In the Solow growth model, dimishing returns to capital per worker has important implications for growth dynamics. Dimishing returns to capital means that capital accumulation cannot be a source of constant growth. As more capital per worker is accumulated, the additional output produced decreases, while the output required to cover capital depreciation and to equip new workers with capital constantly increases. Eventually any given investment rate will become sufficient only to cover capital depreciation and the capital needs of new workers. Thus investment will not contribute to increasing output.
The investment rate, along with the workforce growth rate, determine the level of the sustainable growth path. An increase in the investment rate will shift the sustainable growth path upwards. For a given investment rate, a reduction in the workforce growth rate will also shift the sustainable growth path upwards. In the chart above, an increase in the investment rate or a decrease in the workforce growth rate shifts the growth path upward from growth path 1 to growth path 2.
While an increase in the investment rate or a decrease in the workforce growth rate can create a limited period of rapid growth, the rate of technical progress determines the sustainable growth rate. An increase in the investment rate or a decrease in the workforce growth rate can create rapid growth as the economy shifts to a higher growth path. For example, rapid growth occurs during the transition from growth path 1 to growth path 2 in the above chart. However, the rate of growth along a sustainable path depends only on the rate of technical progress. Thus to create a permanent increase in economic growth, the rate of technical progress has to rise.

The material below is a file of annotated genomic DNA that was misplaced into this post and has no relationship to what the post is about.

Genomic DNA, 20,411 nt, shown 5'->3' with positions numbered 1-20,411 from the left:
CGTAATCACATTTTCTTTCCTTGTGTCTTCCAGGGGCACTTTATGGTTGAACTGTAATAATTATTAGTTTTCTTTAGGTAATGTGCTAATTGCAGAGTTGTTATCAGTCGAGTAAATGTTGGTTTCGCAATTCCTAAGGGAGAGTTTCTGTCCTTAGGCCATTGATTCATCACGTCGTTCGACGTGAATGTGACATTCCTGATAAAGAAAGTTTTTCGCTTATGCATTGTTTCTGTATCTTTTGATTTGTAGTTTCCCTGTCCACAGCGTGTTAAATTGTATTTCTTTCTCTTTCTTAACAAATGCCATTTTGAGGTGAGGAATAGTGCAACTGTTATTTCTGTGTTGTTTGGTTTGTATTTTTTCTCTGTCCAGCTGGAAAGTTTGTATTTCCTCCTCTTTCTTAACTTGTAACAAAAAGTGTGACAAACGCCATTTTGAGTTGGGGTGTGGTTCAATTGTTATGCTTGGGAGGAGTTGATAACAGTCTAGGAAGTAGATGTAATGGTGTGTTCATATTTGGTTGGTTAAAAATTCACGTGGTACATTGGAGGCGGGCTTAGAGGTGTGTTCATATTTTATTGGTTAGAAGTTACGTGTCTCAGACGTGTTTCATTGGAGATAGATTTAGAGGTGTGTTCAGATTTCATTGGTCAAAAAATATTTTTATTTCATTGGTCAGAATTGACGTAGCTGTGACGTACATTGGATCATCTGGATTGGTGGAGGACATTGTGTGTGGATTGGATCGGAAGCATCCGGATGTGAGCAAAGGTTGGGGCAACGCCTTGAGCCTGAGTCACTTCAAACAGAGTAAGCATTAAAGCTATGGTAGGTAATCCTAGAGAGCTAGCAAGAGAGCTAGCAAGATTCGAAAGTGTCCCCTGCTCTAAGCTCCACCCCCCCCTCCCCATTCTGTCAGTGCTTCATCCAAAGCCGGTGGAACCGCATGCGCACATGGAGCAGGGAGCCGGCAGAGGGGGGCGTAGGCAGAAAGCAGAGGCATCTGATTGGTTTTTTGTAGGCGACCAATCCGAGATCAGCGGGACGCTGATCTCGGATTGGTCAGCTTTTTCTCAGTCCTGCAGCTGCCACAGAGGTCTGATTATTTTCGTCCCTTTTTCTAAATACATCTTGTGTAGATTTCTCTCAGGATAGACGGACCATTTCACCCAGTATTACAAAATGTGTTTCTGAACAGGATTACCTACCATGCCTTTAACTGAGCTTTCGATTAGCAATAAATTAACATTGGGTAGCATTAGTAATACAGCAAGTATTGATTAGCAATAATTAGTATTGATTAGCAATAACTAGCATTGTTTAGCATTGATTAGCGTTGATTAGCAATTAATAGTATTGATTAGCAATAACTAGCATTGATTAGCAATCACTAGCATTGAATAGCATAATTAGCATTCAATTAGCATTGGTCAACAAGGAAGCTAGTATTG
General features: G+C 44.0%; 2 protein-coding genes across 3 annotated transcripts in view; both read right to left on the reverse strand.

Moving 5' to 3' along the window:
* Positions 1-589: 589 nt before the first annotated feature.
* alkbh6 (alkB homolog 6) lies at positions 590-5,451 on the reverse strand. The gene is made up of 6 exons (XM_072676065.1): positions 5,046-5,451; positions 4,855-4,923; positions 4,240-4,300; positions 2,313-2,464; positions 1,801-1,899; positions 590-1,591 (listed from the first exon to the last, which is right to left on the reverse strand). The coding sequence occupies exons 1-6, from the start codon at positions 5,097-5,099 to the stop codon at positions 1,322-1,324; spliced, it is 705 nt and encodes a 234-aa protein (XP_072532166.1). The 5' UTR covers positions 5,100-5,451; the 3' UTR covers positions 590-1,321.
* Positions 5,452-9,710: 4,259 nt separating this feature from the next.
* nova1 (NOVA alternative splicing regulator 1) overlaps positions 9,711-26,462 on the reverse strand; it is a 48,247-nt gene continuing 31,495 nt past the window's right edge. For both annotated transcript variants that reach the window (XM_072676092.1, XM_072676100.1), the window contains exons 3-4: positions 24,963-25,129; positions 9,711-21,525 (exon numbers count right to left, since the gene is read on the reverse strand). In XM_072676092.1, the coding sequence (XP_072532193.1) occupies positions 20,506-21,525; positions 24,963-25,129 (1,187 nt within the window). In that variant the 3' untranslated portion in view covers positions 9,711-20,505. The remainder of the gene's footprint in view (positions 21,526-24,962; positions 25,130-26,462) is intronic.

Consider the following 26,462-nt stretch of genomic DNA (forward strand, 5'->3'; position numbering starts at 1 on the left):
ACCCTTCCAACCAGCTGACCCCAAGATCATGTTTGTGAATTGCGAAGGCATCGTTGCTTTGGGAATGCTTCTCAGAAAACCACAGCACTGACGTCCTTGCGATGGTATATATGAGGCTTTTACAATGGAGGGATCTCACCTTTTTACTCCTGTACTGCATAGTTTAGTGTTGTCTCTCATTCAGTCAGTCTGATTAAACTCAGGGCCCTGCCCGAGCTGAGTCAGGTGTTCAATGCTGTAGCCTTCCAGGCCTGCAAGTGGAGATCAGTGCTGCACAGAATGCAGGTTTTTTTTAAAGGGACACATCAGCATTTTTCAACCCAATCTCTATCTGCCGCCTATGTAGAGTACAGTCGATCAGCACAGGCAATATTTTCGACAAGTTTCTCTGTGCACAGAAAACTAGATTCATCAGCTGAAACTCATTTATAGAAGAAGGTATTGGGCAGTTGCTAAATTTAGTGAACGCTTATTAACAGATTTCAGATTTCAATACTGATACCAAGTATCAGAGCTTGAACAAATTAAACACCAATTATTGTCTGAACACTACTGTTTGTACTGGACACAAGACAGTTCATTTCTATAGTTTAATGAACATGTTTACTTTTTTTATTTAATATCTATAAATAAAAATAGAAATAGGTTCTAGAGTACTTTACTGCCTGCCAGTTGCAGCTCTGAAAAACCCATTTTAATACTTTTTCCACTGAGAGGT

An important issue is the extent to which growth in the high performance East Asian economies represents a transition between growth paths and the extent to which it represents an increase in the sustainable growth rate. The sharp increases in savings and investment rates and the reductions in the workfore growth rates are consistent with an upward shift of the growth path and a temporary increase in the growth rate. The relatively low rate of technical progress in the high performance East Asian economies raises concern that the sustainable growth rate may be significantly lower than this transitional growth rate. The Soviet growth experience provides a warning about how the returns from capital accumulation can be exhausted. A key policy challenge in the high performance East Asian economies is to ensure the development of institutions that promote ongoing technical progress and sustainable growth.
Economic Growth in East Asia